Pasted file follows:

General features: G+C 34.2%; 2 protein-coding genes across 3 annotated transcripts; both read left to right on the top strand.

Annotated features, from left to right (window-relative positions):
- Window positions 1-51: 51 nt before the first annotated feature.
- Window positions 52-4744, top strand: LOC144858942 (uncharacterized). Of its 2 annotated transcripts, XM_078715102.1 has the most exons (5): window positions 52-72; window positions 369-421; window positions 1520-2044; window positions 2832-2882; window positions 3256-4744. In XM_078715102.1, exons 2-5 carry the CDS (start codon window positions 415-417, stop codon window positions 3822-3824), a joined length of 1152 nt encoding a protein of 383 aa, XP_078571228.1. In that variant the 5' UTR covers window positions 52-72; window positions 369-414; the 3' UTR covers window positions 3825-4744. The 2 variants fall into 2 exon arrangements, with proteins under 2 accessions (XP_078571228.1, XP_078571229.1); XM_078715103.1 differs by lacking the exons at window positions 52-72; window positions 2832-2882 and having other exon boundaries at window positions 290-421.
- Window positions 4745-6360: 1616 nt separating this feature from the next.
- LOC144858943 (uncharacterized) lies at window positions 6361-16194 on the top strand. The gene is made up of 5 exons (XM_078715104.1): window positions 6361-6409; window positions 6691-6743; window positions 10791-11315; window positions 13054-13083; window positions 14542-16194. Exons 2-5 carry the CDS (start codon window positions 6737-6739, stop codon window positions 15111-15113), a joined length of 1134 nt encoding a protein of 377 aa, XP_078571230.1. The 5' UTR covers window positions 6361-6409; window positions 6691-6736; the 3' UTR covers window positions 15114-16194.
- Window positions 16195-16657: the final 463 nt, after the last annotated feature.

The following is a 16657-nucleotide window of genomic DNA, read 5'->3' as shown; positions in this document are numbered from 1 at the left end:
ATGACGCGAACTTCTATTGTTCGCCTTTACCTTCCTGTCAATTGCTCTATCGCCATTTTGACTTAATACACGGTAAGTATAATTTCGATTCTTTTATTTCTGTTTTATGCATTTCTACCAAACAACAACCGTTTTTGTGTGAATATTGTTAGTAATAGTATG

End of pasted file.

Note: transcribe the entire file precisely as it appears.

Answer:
General features: G+C 34.2%; 2 protein-coding genes across 3 annotated transcripts; both read left to right on the top strand.

Annotated features, from left to right (window-relative positions):
- Window positions 1-51: 51 nt before the first annotated feature.
- Window positions 52-4744, top strand: LOC144858942 (uncharacterized). Of its 2 annotated transcripts, XM_078715102.1 has the most exons (5): window positions 52-72; window positions 369-421; window positions 1520-2044; window positions 2832-2882; window positions 3256-4744. In XM_078715102.1, exons 2-5 carry the CDS (start codon window positions 415-417, stop codon window positions 3822-3824), a joined length of 1152 nt encoding a protein of 383 aa, XP_078571228.1. In that variant the 5' UTR covers window positions 52-72; window positions 369-414; the 3' UTR covers window positions 3825-4744. The 2 variants fall into 2 exon arrangements, with proteins under 2 accessions (XP_078571228.1, XP_078571229.1); XM_078715103.1 differs by lacking the exons at window positions 52-72; window positions 2832-2882 and having other exon boundaries at window positions 290-421.
- Window positions 4745-6360: 1616 nt separating this feature from the next.
- LOC144858943 (uncharacterized) lies at window positions 6361-16194 on the top strand. The gene is made up of 5 exons (XM_078715104.1): window positions 6361-6409; window positions 6691-6743; window positions 10791-11315; window positions 13054-13083; window positions 14542-16194. Exons 2-5 carry the CDS (start codon window positions 6737-6739, stop codon window positions 15111-15113), a joined length of 1134 nt encoding a protein of 377 aa, XP_078571230.1. The 5' UTR covers window positions 6361-6409; window positions 6691-6736; the 3' UTR covers window positions 15114-16194.
- Window positions 16195-16657: the final 463 nt, after the last annotated feature.

The following is a 16657-nucleotide window of genomic DNA, read 5'->3' as shown; positions in this document are numbered from 1 at the left end:
ATGACGCGAACTTCTATTGTTCGCCTTTACCTTCCTGTCAATTGCTCTATCGCCATTTTGACTTAATACACGGTAAGTATAATTTCGATTCTTTTATTTCTGTTTTATGCATTTCTACCAAACAACAACCGTTTTTGTGTGAATATTGTTAGTAATAGTATG